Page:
In the end, perhaps the owner couldn’t stand the thought of seeing another talented young player find big money somewhere else like guard Kelechi Osemele did a year ago, but his final call appeared to push negotiations across the finish line.

That revelation may provide some ammunition to those arguing that the Ravens overpaid to keep a run-stopping nose tackle, but we may never know whether another team was prepared to go as high as the Ravens did to sign Williams. Newsome reiterated on Monday that he’s comfortable with the organization’s remaining resources to address its many other needs, but only time will tell whether that proves to be the case.

For Williams, the lucrative deal brings the expectations of leading a young group of defensive linemen as well as living up to the title previously held by Harrison.

“He tweeted me out and said, ‘Good job. Looks like you’re the best now. See you on the field,'” Williams said. “Now, I’ve got to prove my worth, so I’m ready to do that.”

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wright

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Ravens begin making cuts to create salary-cap space

Posted on 07 March 2017 by Luke Jones

After weeks of speculation, the Ravens finally began making moves to clear salary-cap space just two days ahead of the start of the free agency signing period.

Baltimore terminated the contracts of cornerback Shareece Wright and safety Kendrick Lewis on Tuesday afternoon, anticipated cuts that create just under $5 million in cap space. However, their “rule of 51” replacements on the current roster make it closer to $4 million in net savings.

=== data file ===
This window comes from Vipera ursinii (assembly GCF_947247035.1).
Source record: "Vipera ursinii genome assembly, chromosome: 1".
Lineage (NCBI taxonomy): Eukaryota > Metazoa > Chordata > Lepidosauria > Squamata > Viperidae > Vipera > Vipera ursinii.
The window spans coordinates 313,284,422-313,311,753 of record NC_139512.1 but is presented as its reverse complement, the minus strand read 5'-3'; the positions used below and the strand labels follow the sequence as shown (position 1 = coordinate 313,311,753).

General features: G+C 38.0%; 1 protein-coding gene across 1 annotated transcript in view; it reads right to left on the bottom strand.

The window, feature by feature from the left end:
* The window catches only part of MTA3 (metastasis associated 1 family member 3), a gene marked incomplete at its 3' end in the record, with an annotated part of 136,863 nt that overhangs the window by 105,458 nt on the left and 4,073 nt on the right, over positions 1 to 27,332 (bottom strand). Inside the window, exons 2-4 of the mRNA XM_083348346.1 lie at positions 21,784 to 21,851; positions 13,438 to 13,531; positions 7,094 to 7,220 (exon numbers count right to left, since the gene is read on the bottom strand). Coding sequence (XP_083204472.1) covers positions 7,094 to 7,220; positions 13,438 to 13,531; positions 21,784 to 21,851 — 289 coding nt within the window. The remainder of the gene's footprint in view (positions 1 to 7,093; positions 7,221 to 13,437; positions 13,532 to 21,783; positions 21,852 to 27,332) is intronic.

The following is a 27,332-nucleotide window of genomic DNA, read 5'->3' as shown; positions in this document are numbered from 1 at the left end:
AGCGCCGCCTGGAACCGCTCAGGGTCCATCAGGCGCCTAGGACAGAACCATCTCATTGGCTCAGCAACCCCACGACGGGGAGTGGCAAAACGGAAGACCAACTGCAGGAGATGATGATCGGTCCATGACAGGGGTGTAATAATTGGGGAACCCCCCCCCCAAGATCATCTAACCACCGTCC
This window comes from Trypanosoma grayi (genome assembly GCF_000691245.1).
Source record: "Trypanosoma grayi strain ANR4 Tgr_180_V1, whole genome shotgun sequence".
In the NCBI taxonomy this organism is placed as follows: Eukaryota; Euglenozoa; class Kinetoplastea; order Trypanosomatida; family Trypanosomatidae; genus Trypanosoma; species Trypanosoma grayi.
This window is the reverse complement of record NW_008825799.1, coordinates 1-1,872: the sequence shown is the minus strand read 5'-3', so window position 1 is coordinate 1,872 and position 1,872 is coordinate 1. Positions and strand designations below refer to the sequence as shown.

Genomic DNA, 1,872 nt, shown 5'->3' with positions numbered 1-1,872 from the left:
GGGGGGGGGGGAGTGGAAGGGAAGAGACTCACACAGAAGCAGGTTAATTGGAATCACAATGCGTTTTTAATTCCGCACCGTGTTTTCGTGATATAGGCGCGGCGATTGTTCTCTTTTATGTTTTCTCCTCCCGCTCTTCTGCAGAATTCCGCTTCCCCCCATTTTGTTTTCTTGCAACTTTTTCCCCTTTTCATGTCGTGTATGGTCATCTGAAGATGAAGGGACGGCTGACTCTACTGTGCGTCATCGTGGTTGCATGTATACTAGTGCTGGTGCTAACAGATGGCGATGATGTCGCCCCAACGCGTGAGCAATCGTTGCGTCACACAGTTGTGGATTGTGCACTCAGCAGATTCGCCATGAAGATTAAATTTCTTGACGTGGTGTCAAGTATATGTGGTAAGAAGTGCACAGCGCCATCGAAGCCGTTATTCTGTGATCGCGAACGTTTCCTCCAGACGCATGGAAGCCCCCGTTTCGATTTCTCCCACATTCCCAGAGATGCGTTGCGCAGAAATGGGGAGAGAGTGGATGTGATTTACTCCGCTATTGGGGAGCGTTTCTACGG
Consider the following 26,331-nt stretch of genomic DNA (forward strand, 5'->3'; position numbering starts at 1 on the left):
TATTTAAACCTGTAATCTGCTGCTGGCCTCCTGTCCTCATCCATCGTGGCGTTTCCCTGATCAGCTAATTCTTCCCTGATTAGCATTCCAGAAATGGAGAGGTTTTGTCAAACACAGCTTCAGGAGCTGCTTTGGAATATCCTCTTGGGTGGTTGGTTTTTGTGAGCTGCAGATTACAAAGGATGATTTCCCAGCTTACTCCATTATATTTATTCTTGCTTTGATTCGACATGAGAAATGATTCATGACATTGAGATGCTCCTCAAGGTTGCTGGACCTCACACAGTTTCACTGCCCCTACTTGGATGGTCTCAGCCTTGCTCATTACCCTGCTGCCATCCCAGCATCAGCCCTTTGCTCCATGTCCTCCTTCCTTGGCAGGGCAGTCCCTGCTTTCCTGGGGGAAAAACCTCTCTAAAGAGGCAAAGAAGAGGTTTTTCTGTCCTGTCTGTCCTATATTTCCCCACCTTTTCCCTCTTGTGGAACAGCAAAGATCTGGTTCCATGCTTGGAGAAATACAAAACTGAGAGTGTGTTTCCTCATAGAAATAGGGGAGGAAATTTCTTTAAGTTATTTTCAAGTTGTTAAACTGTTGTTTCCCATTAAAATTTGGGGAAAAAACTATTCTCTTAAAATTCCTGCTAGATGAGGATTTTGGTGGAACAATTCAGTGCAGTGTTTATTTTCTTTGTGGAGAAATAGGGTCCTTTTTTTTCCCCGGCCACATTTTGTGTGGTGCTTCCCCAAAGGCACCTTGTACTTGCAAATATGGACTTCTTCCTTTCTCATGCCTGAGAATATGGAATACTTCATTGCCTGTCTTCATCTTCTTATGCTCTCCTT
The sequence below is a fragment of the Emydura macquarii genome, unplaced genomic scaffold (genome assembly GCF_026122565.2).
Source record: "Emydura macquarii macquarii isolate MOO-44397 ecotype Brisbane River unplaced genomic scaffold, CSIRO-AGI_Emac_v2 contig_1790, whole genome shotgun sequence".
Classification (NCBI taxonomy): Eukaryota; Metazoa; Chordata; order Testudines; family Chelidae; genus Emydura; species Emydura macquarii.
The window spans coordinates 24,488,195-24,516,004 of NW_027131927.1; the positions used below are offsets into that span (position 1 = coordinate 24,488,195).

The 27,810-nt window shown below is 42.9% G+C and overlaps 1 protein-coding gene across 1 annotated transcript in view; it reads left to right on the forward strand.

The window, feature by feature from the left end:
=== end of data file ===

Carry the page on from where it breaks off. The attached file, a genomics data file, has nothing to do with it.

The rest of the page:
The moves also leave $3.1 million in dead money on the 2017 cap.

Neither termination comes as a surprise as Wright, 29, struggled in his first full season with the Ravens and eventually lost his starting job. He ranked 76th among qualified NFL cornerbacks in Pro Football Focus’ grading system and finished with 52 tackles and six pass breakups in 12 games. Wright’s release comes exactly a year to the day that general manager Ozzie Newsome signed him to a three-year, $13 million contract last offseason.

Wright’s fate appeared to be sealed in January at the season-ending press conference in which owner Steve Bisciotti criticized his 2016 performance after his strong 2015 finish that earned him a contract extension.

“We had Shareece Wright, who actually graded out better than Jimmy [Smith] in the last six weeks of the [2015] season,” Bisciotti said. “We made that one of our priorities that we thought we could lock that down, and Shareece gets away from the fundamentals and loses technique and starts playing poorly. That really set us back, to be honest with you.”

Lewis saw his role diminish dramatically in his second year in Baltimore as the Ravens replaced him and fellow 2015 starter Will Hill with veteran newcomer Eric Weddle and converted cornerback Lardarius Webb at the starting safety spots. The 28-year-old Lewis collected just six tackles and a forced fumble in six games before being placed on injured reserve with a hamstring injury in late October.

The Ravens entered the week with $13.8 million in cap space, but much of that space will be needed to tender restricted free agents and exclusive-rights players before any attempts to re-sign their own unrestricted free agents or outside free agents. More cap-related moves are likely in the coming days as Baltimore tries to revamp its roster in hope of returning to the playoffs for the first time since 2014.